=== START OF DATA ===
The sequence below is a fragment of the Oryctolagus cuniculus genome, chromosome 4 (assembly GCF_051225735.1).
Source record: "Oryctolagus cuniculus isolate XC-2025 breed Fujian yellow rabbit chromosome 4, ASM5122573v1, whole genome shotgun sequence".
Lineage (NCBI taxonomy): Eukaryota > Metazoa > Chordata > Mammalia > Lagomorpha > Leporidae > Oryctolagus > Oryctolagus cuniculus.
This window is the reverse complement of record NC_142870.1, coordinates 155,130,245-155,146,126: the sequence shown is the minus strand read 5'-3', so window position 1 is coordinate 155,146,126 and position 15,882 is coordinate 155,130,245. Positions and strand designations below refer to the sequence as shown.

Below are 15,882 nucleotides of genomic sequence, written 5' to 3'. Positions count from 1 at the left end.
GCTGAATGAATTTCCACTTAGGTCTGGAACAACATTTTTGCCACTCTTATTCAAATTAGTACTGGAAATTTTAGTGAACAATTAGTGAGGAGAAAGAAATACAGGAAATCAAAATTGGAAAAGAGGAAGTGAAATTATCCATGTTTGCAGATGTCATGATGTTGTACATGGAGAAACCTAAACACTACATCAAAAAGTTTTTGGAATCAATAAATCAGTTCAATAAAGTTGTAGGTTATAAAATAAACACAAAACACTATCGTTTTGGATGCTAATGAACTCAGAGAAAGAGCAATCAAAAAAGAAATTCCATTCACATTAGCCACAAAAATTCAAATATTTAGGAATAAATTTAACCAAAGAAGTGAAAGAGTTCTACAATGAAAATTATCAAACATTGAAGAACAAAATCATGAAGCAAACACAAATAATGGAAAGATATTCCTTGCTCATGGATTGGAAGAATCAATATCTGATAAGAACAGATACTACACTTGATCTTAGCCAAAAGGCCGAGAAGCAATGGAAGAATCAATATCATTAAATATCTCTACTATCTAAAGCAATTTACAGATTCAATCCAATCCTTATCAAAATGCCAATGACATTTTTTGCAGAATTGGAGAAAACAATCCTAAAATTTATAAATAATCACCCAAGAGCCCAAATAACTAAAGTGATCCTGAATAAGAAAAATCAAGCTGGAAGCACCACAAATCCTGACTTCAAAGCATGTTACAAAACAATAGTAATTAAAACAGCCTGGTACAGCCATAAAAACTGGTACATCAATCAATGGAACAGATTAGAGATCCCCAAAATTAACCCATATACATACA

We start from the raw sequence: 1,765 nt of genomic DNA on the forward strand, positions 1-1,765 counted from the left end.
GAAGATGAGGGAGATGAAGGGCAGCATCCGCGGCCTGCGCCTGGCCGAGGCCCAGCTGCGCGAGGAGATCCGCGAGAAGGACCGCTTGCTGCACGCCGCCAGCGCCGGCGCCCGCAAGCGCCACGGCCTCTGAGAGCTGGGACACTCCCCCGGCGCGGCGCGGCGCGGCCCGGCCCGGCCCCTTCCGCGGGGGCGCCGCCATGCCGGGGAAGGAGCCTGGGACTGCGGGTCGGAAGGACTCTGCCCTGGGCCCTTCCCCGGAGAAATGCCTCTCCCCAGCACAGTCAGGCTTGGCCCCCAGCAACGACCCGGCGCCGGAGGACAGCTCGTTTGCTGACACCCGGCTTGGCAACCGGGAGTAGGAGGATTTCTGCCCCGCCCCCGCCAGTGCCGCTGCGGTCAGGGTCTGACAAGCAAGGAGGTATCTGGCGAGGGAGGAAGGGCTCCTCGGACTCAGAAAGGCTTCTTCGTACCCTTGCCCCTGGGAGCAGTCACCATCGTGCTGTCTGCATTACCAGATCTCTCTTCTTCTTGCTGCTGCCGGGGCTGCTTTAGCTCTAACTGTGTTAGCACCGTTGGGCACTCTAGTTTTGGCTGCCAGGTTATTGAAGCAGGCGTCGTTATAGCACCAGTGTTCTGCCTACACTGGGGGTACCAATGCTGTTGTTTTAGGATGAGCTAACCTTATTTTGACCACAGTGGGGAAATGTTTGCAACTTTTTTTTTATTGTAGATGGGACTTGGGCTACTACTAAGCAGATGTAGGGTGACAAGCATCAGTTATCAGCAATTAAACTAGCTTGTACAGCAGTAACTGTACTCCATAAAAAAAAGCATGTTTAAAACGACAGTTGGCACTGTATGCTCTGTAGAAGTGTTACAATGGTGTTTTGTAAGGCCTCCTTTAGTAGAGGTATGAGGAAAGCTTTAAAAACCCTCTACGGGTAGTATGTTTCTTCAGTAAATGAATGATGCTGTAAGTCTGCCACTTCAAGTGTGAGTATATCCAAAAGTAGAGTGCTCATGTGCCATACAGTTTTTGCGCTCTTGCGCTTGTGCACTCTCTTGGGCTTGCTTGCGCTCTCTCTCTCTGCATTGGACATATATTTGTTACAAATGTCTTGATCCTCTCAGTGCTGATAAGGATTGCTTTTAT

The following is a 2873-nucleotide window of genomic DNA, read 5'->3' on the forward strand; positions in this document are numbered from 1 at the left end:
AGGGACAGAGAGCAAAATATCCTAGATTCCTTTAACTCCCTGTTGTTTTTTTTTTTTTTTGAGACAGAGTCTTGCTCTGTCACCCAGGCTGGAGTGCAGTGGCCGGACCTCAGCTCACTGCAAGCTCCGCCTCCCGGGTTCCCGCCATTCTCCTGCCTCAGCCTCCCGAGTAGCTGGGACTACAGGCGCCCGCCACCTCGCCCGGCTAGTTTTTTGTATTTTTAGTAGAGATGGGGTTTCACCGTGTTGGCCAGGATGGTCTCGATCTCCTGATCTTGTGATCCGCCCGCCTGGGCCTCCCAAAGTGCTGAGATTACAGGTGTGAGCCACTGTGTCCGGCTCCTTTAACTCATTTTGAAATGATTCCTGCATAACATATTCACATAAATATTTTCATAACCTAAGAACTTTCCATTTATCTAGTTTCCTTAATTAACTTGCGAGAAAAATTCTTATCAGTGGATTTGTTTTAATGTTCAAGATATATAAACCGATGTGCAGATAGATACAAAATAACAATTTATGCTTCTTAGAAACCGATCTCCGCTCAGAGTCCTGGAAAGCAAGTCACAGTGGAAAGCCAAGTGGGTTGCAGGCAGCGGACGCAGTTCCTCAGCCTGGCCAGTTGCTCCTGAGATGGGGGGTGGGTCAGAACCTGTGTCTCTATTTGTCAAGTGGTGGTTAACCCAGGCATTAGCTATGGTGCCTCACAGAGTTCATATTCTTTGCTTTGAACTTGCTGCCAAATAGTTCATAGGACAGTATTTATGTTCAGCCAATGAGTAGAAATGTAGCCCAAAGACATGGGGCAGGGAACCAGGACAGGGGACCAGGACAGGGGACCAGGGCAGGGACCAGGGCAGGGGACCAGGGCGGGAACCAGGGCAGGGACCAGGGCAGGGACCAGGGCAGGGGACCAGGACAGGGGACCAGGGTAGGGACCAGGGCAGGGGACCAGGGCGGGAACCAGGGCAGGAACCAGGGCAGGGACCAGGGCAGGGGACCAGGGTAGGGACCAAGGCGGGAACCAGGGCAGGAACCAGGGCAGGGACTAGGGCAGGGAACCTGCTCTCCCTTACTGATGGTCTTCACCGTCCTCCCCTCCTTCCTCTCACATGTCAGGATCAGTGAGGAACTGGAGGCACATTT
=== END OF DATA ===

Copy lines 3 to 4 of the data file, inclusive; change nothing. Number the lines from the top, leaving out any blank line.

Lineage (NCBI taxonomy): Eukaryota > Metazoa > Chordata > Mammalia > Lagomorpha > Leporidae > Oryctolagus > Oryctolagus cuniculus.
This window is the reverse complement of record NC_142870.1, coordinates 155,130,245-155,146,126: the sequence shown is the minus strand read 5'-3', so window position 1 is coordinate 155,146,126 and position 15,882 is coordinate 155,130,245. Positions and strand designations below refer to the sequence as shown.